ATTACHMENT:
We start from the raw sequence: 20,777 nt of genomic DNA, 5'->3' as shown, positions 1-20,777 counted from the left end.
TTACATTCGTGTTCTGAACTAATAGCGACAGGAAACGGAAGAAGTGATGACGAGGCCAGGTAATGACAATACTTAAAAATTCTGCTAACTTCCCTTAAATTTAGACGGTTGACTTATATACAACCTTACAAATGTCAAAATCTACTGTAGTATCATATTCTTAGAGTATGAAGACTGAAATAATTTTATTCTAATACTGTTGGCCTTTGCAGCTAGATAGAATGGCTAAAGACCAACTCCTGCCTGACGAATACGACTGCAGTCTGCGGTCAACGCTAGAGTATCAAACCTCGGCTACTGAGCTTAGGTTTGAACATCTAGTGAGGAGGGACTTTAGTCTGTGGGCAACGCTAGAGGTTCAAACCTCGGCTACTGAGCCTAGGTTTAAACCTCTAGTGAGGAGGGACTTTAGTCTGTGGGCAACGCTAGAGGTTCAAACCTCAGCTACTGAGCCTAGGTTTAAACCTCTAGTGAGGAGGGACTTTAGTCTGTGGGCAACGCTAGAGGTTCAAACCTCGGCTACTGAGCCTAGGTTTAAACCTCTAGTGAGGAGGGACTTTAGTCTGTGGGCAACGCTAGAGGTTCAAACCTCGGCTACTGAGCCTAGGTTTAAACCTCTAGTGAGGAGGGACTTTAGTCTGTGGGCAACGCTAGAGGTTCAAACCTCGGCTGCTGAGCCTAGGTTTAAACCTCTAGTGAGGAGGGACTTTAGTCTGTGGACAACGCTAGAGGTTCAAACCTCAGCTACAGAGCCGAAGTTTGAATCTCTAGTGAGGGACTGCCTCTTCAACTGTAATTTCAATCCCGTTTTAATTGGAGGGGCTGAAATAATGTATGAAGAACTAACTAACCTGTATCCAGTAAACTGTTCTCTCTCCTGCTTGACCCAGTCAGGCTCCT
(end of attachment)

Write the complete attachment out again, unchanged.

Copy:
We start from the raw sequence: 20,777 nt of genomic DNA, 5'->3' as shown, positions 1-20,777 counted from the left end.
TTACATTCGTGTTCTGAACTAATAGCGACAGGAAACGGAAGAAGTGATGACGAGGCCAGGTAATGACAATACTTAAAAATTCTGCTAACTTCCCTTAAATTTAGACGGTTGACTTATATACAACCTTACAAATGTCAAAATCTACTGTAGTATCATATTCTTAGAGTATGAAGACTGAAATAATTTTATTCTAATACTGTTGGCCTTTGCAGCTAGATAGAATGGCTAAAGACCAACTCCTGCCTGACGAATACGACTGCAGTCTGCGGTCAACGCTAGAGTATCAAACCTCGGCTACTGAGCTTAGGTTTGAACATCTAGTGAGGAGGGACTTTAGTCTGTGGGCAACGCTAGAGGTTCAAACCTCGGCTACTGAGCCTAGGTTTAAACCTCTAGTGAGGAGGGACTTTAGTCTGTGGGCAACGCTAGAGGTTCAAACCTCAGCTACTGAGCCTAGGTTTAAACCTCTAGTGAGGAGGGACTTTAGTCTGTGGGCAACGCTAGAGGTTCAAACCTCGGCTACTGAGCCTAGGTTTAAACCTCTAGTGAGGAGGGACTTTAGTCTGTGGGCAACGCTAGAGGTTCAAACCTCGGCTACTGAGCCTAGGTTTAAACCTCTAGTGAGGAGGGACTTTAGTCTGTGGGCAACGCTAGAGGTTCAAACCTCGGCTGCTGAGCCTAGGTTTAAACCTCTAGTGAGGAGGGACTTTAGTCTGTGGACAACGCTAGAGGTTCAAACCTCAGCTACAGAGCCGAAGTTTGAATCTCTAGTGAGGGACTGCCTCTTCAACTGTAATTTCAATCCCGTTTTAATTGGAGGGGCTGAAATAATGTATGAAGAACTAACTAACCTGTATCCAGTAAACTGTTCTCTCTCCTGCTTGACCCAGTCAGGCTCCT